Possible mechanisms of action of transurethral needle ablation of the prostate on benign prostatic hyperplasia symptoms: a neurohistochemical study.J Urol. 1997 Mar; 157(3):894-9.JU
Transurethral needle ablation of benign prostatic hypertrophy (BPH) is a rapid, anesthesia-free outpatient procedure using low level radiofrequency energy that produces coagulative necrosis lesions at temperatures of approximately 100C. Clinically, significant improvement in objective and subjective parameters has been observed in BPH patients. Transurethral needle ablation has also been shown to be effective in relieving urinary retention. However, the precise mechanism of action of this procedure remains to be clarified. Ablation could produce its action on the dynamic component of the infravesical outlet obstruction. We analyzed the possible effects of transurethral needle ablation on the intraprostatic innervation.
MATERIALS AND METHODS
Histological sections from 10 open prostatectomy specimens (BPH) recovered 1 to 46 days after transurethral needle ablation were stained with hematoxylin and eosin and an immunohistochemical technique, using antibodies against S100 proteins and nonspecific enolase as specific nerve markers, and against anti-prostate specific antigen and anti-desmin for glandular and muscle cells, respectively. We used 5 BPH specimens as controls.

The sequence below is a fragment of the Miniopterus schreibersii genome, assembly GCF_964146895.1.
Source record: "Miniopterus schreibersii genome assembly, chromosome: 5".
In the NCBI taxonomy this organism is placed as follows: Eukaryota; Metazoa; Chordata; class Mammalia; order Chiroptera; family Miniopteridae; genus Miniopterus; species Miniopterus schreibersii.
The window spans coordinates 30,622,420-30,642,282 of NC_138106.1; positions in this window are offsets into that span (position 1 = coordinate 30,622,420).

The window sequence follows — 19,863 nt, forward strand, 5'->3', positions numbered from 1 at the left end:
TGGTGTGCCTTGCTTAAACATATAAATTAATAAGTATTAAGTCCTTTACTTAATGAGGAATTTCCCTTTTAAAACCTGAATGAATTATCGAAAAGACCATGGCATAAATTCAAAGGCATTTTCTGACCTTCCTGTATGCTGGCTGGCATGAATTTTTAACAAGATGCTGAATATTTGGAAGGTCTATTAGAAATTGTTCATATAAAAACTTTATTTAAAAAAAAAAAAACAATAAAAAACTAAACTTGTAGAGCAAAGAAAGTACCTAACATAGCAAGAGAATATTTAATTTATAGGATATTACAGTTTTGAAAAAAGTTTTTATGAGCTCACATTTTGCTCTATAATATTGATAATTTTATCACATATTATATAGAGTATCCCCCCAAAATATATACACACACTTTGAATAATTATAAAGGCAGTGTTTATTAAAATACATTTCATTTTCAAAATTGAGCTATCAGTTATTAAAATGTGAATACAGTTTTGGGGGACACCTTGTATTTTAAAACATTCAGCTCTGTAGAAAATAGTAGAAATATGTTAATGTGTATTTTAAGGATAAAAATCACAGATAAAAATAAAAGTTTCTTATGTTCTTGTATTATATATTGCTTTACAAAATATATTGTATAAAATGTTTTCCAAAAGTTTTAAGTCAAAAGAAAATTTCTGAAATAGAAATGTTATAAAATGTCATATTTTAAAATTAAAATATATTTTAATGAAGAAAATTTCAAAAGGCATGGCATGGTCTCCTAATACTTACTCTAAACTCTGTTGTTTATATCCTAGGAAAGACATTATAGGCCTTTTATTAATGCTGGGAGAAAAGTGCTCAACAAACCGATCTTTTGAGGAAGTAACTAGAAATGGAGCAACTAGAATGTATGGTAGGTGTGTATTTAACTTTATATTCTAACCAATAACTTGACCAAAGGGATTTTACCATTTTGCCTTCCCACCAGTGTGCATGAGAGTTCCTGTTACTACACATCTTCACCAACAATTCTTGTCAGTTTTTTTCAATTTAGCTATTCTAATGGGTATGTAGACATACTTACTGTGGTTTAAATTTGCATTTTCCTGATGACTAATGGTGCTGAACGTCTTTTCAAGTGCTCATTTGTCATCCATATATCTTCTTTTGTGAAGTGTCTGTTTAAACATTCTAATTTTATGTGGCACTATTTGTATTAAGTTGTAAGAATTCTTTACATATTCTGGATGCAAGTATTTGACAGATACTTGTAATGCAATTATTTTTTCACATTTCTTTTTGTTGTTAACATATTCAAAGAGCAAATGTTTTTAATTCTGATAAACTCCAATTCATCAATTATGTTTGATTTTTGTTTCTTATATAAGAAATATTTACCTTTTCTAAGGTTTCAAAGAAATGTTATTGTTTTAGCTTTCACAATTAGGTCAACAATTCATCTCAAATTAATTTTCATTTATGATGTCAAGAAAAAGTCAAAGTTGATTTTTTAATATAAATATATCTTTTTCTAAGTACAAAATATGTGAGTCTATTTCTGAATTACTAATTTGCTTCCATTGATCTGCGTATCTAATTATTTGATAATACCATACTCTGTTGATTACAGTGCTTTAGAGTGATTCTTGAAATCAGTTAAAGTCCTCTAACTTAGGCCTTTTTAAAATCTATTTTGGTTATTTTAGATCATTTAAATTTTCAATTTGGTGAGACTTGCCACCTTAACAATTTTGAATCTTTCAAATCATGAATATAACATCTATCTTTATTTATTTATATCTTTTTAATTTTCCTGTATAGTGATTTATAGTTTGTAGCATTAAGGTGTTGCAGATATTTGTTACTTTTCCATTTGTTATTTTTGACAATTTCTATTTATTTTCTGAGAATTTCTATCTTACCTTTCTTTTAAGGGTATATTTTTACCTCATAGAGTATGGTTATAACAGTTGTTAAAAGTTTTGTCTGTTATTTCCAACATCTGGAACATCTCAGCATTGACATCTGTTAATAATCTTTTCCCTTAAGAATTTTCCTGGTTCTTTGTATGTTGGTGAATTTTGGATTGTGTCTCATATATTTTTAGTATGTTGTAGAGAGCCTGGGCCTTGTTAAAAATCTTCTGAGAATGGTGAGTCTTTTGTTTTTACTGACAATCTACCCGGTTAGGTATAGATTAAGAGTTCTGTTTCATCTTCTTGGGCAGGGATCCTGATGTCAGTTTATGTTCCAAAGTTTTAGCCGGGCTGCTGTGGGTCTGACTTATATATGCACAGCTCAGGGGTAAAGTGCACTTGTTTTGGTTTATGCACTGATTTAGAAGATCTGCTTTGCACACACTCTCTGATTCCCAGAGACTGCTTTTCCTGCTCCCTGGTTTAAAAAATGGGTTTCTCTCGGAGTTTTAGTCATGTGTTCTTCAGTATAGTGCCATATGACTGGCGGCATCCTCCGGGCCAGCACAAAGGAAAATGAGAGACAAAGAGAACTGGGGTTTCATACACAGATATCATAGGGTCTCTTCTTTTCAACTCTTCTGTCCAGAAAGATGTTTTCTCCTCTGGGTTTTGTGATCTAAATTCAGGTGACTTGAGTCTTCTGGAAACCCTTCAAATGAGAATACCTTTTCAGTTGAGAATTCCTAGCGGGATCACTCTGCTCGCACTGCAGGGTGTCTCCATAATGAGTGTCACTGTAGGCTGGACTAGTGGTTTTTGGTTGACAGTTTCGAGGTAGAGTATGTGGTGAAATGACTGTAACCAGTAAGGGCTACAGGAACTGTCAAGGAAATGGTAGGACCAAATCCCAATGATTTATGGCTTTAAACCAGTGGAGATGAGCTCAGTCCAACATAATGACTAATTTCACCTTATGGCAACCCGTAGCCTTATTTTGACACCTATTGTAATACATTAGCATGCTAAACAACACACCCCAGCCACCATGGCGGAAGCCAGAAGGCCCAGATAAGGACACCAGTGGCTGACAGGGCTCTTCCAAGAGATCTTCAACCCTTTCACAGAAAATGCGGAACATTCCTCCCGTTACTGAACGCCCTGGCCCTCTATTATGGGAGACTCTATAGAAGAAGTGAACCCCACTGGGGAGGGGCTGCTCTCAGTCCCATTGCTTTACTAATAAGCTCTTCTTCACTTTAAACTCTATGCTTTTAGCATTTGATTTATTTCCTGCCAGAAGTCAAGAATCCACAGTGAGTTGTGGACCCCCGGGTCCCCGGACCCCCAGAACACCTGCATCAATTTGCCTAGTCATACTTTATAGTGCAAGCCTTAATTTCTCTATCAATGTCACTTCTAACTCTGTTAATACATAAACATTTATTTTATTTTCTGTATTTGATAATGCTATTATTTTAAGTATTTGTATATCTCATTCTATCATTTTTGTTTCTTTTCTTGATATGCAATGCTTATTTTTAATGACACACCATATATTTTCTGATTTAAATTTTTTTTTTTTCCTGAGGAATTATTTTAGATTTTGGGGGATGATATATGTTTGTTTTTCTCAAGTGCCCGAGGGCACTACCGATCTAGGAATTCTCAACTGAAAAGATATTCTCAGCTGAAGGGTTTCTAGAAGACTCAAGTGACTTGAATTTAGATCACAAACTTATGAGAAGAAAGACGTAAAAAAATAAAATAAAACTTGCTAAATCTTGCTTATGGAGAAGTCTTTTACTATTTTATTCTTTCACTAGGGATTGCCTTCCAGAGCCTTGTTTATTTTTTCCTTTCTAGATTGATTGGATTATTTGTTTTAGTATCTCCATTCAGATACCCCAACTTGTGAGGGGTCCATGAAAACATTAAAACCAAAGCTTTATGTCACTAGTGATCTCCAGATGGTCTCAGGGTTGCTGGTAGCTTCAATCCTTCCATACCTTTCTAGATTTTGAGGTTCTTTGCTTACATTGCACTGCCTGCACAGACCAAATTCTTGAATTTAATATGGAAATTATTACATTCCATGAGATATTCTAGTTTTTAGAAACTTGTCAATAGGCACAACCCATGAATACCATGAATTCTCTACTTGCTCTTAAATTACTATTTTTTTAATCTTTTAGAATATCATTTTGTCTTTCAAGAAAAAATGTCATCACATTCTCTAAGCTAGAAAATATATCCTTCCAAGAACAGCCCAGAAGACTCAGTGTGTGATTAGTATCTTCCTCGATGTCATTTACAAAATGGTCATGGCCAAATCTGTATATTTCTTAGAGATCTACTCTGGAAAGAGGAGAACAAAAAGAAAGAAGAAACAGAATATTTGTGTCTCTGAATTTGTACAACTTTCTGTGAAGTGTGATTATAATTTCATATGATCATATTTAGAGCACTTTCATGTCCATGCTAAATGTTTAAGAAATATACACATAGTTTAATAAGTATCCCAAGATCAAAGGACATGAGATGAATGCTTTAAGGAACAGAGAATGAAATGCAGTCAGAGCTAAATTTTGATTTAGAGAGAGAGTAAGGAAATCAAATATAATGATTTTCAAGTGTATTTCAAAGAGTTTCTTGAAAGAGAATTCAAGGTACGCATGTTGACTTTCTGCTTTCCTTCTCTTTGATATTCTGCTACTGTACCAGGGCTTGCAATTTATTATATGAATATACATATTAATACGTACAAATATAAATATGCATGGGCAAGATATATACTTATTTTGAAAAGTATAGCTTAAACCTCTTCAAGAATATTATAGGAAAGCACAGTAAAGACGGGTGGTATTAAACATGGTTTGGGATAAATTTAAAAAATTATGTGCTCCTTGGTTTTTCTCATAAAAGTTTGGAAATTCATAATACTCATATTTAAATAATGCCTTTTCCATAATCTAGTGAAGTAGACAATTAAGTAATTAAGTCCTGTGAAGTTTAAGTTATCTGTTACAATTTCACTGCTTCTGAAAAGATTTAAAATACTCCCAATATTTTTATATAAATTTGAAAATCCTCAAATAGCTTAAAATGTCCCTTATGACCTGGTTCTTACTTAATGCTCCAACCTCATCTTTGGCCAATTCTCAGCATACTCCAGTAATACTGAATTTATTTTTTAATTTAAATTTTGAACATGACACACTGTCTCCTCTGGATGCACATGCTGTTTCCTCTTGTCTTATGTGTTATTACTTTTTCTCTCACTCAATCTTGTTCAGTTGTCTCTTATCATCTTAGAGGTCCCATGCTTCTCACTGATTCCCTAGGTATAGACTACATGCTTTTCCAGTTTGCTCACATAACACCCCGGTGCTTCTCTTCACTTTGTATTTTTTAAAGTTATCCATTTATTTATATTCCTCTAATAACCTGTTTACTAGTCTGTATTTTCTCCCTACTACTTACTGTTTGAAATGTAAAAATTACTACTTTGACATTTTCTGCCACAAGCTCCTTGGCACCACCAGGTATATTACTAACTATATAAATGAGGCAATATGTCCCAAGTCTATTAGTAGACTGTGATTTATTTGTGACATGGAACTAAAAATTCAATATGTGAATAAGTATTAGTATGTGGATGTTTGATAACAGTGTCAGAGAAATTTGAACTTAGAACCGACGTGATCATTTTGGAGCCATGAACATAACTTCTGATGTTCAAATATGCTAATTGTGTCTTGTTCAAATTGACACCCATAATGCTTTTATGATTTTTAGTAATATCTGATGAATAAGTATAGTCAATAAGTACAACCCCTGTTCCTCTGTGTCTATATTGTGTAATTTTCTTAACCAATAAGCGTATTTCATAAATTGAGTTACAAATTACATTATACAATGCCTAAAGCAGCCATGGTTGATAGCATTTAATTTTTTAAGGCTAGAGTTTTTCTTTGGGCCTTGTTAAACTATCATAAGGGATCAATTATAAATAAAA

Microscopic examination of the treated areas showed necrotic lesions affecting epithelial and smooth muscle cells in the transition zone at a depth of 0.3 to 1.0 cm, from the preserved urethra. Nerve fibers in the control specimens and untreated prostatic areas were predominant in the urethral submucosal layer and in the stroma surrounding the epithelial nodules. No staining of any axon or isolated nerve cell was observed in any specimen treated by transurethral needle ablation, and there was a sharp and clear delineation between treated and untreated areas.
Our study demonstrated severe thermal damage to intraprostatic nerve fibers caused by transurethral needle ablation. A long-term denervation of alpha-receptors and/or sensory nerves could explain the clinical effects of transurethral needle ablation of the prostate. Theoretically, the best location to produce necrotic lesions should include submucosal and subcapsular nerve endings. Differences in the distribution of the adrenoreceptors and morphometry of the prostate transition zone could partly explain differences in clinical outcome observed after transurethral needle ablation of the prostate.